Cracks are already forming in a proposed coalition poised to defeat Canada's minority Conservative government, which was granted a seven-week stay of execution.
Governor General Michaelle Jean agreed with a request by Prime Minister Stephen Harper to suspend Parliament until Jan. 26 to work through the crisis.
Harper's legal tactic avoided a no-confidence vote in the Commons on Monday and his government's expected defeat.
The opposition Liberals and New Democrats, supported by the separatist Bloc Quebecois, were going to vote against the government, causing its defeat less than two months after its re-election.
Now some Liberals are retreating from the overthrow scheme and many are openly disillusioned with interim leader Stephane Dion, who would have become the prime minister.
Harper had announced he was going to deny the parties access to millions of dollars usually available to support their operations, causing the uproar. But the opposition said the real reason for the attempt was the lack of an economic stimulus plan.
When the Commons resumes, the government will present a budget to deal with the economic slowdown, Harper said, inviting the opposition to help draft it.
Home prices set to dip
A slumping economy affecting consumer confidence will cause a 5 percent drop in housing prices across Canada by the end of next year, ReMax says. The real estate company said the national average house price, at a record high of $243,000 (U.S.) last year, will drop to about $231,500.
The biggest declines will be in British Columbia, where prices are highest, and in southern Ontario, hit by automotive and manufacturing job losses. Sales dropped 15 percent to 440,000 houses this year and are expected to be flat next year, ReMax says.
News in brief
• Canada's government no longer has a welcome mat out to U.S. war dodgers. Dean Walcott, a former Marine corporal deployed twice to Iraq, was ordered to leave Canada by Jan. 6 or be forcibly removed. He had sought refugee status, saying he was "getting tired of seeing little kids blown up." Walcott was the sixth Iraq war deserter sent back to the United States.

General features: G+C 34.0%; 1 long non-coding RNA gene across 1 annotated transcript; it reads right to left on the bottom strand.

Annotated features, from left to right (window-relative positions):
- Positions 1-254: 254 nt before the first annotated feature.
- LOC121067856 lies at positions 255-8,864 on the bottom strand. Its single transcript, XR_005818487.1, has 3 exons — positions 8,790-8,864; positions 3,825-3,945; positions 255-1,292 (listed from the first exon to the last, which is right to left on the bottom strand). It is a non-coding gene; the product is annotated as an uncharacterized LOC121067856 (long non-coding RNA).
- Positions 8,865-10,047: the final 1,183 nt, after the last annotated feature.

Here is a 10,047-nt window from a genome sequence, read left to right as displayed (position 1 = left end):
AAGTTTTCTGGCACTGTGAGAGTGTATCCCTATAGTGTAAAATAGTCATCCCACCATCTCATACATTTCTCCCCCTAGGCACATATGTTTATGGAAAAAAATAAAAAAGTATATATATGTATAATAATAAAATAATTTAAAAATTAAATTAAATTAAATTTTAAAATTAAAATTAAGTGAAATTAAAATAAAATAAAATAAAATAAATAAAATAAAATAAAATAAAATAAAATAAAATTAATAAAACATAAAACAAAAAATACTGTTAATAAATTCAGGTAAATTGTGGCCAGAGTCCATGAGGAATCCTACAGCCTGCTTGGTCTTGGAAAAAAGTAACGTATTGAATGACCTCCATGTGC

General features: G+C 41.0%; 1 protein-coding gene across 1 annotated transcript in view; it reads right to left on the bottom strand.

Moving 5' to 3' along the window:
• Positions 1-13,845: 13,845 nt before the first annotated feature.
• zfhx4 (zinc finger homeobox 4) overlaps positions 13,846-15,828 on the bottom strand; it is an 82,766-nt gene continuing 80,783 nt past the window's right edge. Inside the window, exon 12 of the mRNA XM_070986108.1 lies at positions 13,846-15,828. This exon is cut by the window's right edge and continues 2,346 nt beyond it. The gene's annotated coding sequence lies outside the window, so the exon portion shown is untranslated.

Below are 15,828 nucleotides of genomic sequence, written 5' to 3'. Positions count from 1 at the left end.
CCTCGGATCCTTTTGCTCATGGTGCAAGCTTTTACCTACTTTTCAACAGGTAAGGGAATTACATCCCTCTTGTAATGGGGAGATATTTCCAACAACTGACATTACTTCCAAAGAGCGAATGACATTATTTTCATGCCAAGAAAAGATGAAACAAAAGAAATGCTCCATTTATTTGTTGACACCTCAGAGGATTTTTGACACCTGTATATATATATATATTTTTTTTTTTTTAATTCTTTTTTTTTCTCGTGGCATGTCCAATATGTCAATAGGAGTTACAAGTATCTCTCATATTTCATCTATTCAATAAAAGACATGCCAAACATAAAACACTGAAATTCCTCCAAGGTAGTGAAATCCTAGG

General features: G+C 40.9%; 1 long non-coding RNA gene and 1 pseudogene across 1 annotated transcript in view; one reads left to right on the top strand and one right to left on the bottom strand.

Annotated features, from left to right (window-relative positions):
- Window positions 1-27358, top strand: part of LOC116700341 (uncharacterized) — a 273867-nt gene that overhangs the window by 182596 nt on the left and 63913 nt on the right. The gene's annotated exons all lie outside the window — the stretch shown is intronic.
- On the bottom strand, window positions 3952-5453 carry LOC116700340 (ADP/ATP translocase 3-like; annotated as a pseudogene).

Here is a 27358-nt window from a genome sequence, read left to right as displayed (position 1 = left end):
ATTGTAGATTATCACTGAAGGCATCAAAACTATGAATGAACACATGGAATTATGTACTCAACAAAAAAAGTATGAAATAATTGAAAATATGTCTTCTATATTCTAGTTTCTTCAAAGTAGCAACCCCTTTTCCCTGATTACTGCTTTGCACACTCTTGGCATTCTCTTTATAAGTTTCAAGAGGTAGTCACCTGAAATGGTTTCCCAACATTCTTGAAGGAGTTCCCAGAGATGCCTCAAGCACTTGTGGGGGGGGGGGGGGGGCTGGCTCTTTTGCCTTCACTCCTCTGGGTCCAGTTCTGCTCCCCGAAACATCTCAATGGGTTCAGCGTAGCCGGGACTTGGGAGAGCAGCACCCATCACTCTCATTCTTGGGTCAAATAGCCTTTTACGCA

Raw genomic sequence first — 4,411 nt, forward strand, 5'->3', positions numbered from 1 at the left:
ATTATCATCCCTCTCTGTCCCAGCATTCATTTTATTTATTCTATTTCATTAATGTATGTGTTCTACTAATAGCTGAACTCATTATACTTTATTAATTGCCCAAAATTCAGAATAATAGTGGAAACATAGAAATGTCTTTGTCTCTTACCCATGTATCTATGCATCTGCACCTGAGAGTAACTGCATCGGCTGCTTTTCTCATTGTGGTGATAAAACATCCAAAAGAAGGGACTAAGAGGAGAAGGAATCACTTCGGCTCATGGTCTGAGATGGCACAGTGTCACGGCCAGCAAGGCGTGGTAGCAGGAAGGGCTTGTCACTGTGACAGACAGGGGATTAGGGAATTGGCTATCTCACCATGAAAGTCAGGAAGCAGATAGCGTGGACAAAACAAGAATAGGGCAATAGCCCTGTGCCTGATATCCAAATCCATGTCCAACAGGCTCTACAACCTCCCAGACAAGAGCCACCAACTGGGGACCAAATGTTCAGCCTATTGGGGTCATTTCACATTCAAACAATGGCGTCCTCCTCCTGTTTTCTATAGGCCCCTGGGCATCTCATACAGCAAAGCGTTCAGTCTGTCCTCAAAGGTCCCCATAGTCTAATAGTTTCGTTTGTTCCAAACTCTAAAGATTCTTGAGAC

• Carbon monoxide poisoning caused by a plugged ventilation pipe in a wood-burning stove was blamed for the deaths of a father and his two children in Woodstock, Ontario. The only survivor was Laurie Hawkins, 41, a well-known Ontario Provincial Police officer, who was in "grave" condition in a Toronto hospital. Her husband, Richard, 40, daughter, Cassandra, 14, and son, Jordan, 12, were overcome by the odorless toxic gas.
Facts and figures
Lower oil prices and an unsettled government pushed Canada's dollar lower to 77.18 cents U.S. on Friday, while the U.S. greenback returned $1.2957 Canadian, before bank exchange fees.
Job losses of 71,000 in November were the worst single-month drop in a quarter century, pushing Canada's jobless rate to 6.3 percent from 6.2 percent in October.
The Bank of Canada's key interest rate is unchanged at 2.25 percent while the prime lending rate is 4 percent.
Stock markets were lower through the week, with the Toronto exchange index at 7,815 points, down 1,000 points, while the TSX Venture exchange index was 688 points on Friday.
Lotto 6-49: (Wednesday) 2, 8, 12, 22, 36 and 37; bonus 23. (Nov. 29) 9, 12, 16, 26, 30 and 37; bonus 27. Super 7: (Nov. 28) 6, 9, 16, 17, 27, 29 and 38; bonus 12.
• The Toronto City Council will require grocery stores to charge 5 cents for each plastic bag customers need effective June 1. It's an environmental attempt to have shoppers switch to reusable bags. The council is also banning the sale of water in plastic bottles at city-owned facilities and is telling restaurants and food retailers to switch to reusable takeout containers by the end of 2011.
• Tough economic times are putting the bite on Nova Scotia lobster fishermen. Colin MacDonald of Clearwater Fine Foods said the market won't bear any higher prices with fewer people dining on lobsters. Fishermen say they're getting only $2.50 to $3 (U.S.) a pound for their catches.
Jim Fox can be reached at email@example.com.